Economies around the world are catching an economic cold – feeling sluggish and a bit green around the gills. Is it contagious? Will the US economy catch whatever is going around?
Probably not. History shows that while the US can lead the world into recession, America does not get dragged into dramatic downturns.
There is no question that economies around the world are slowing down. It’s happening in China, the European Union, and Canada. South Korea just reported the sharpest drop on exports since 2016 and three straight months of declines. German manufacturing recently slipped into contraction mode with a PMI down to the 47 range. Below 50 signals economic contraction.
The US-China trade spate is responsible for some of the global slowdown. Reduced consumption and economic growth, in general, can take a toll on export-heavy countries, such as yep, China, South Korea, and Germany. Uncertainty surrounding the when-and-how of Britain’s exit from the EU in Brexit has had a further negative impact on Europe. Italy is already in a recession, France is struggling.
None of this is good for the US economy. But a look at 40 years of data shows that the American economy marches to the beat of its own drum. Over the past four decades, a global slowdown has never pulled the US into recession.
Why? Consumption. Almost 70% of America’s Gross Domestic Product comes from consumer spending. We’ve been a net importer for decades. Global economic turmoil has little impact on our primary economic driver – people buying stuff. In those times when our imports do go down, that reduction actually boosts US GDP by reducing our net export deficit while inflicting pain on our export-heavy trading partners.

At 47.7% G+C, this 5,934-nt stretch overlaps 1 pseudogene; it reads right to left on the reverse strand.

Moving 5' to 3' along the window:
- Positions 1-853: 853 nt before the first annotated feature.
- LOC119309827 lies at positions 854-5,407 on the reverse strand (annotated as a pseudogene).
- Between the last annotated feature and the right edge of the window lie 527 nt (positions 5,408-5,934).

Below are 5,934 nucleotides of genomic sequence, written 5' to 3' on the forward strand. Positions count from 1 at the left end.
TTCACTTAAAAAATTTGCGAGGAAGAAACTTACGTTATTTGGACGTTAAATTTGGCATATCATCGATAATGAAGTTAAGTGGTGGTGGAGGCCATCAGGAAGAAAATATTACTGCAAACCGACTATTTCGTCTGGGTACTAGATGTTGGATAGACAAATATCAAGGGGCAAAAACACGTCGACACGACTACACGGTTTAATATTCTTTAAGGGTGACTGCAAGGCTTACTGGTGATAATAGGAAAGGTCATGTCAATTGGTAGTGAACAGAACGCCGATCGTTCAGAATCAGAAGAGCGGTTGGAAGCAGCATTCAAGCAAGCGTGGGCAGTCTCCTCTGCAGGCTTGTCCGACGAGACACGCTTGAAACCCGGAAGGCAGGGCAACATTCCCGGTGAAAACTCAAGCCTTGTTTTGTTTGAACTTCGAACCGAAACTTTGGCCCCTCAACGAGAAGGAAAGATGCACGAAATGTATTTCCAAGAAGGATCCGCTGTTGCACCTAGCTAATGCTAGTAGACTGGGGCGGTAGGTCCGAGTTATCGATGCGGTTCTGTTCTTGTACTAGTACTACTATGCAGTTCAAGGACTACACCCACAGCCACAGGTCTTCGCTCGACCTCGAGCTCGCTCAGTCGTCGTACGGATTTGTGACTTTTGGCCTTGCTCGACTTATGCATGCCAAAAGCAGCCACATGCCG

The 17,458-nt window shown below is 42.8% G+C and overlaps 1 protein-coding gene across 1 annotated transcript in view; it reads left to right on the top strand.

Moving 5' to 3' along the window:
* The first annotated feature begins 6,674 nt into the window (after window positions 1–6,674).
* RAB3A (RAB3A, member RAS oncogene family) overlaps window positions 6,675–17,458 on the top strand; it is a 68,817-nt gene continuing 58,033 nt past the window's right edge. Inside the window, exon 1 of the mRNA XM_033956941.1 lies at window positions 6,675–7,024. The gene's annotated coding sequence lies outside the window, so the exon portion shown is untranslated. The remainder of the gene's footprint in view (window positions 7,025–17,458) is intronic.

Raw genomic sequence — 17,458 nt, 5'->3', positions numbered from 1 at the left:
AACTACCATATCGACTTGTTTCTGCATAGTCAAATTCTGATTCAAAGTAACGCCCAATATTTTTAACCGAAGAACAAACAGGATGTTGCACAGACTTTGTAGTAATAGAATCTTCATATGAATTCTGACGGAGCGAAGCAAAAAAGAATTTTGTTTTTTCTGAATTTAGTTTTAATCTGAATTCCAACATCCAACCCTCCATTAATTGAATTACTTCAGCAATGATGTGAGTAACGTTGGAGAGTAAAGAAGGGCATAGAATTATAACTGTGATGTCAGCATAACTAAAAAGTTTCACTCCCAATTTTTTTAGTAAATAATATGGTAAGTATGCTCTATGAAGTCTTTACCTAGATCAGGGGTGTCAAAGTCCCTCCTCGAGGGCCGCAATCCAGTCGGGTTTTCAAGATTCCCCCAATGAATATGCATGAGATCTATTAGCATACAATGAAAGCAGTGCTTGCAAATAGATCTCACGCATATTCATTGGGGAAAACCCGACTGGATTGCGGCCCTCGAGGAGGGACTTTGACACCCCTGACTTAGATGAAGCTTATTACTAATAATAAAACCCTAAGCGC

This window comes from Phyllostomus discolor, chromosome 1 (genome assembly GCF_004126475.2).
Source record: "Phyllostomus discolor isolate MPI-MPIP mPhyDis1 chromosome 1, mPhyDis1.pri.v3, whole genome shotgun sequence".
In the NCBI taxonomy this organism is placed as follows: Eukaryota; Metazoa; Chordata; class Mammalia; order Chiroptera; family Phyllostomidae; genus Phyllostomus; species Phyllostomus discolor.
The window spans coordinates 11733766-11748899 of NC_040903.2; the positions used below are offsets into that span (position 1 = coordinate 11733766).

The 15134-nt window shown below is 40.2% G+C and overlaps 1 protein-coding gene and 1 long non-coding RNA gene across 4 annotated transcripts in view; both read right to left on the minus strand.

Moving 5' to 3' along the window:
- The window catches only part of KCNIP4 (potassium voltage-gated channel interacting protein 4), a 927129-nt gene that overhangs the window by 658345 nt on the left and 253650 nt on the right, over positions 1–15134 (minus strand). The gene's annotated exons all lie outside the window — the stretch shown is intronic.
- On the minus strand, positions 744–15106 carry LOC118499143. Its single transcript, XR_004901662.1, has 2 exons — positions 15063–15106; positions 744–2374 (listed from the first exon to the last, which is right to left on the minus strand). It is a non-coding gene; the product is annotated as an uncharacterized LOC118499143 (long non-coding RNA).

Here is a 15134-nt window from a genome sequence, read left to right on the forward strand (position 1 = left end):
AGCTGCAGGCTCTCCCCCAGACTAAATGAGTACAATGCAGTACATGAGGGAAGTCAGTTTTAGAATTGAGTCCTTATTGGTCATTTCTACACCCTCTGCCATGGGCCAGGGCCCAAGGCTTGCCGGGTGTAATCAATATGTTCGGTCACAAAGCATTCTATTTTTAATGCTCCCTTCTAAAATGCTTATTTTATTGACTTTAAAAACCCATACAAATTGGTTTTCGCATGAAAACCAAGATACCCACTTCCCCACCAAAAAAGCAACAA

Indeed, when the US catches a cold, the world economy often catches pneumonia. An American recession has sent the world economy into a tailspin four times in the past 43 years – 1975, 1982, 1991 and 2009.
Again, as disconcerting it is to watch Germany and China and South Korea struggle, their problems don’t predict recession here in the US. The only economic data that matters to the US economy is American data.
So, what does the data about our economy say about the near-term future? The “coincident data,” meaning figures for what is happening right now is so-so. Retail sales, industrial production, manufacturing sales, housing starts, auto sales, home sales are middling. Not awful, but not highly expansionary. For example, housing starts in February were lower — about 1.1 million, down from an earlier 1.2 million annual pace. Anything over 1 million is still a healthy number, but lower is lower. US manufacturing’s PMI recently dropped to an 18-month low of 53. But that number is still well in the expansion zone – just expanding at a slower pace.
The luke-warmness of this data has convinced the Federal Reserve to ease up on interest rate hikes thus giving the markets some relief.
The leading economic data has been improving. Manufacturing orders, consumer confidence, and new housing permits have been stable or improving. Consumer confidence has benefitted from the end of the government shut down, the rollout of tax refunds and the end (for now) of the artic-cold weather caused by the Polar Vortex!
Employment also looks good. Non-farm jobs increased over 300k in January. The unemployment rate is at 4.0%. Average hourly earnings are pacing at 3.2% growth for the year – well below the 4% that can help trigger a contraction.
That all adds up to a very positive check-up for the US economy. We’re in good shape, humming along safely insulated from the economic bug that has other countries feeling poorly.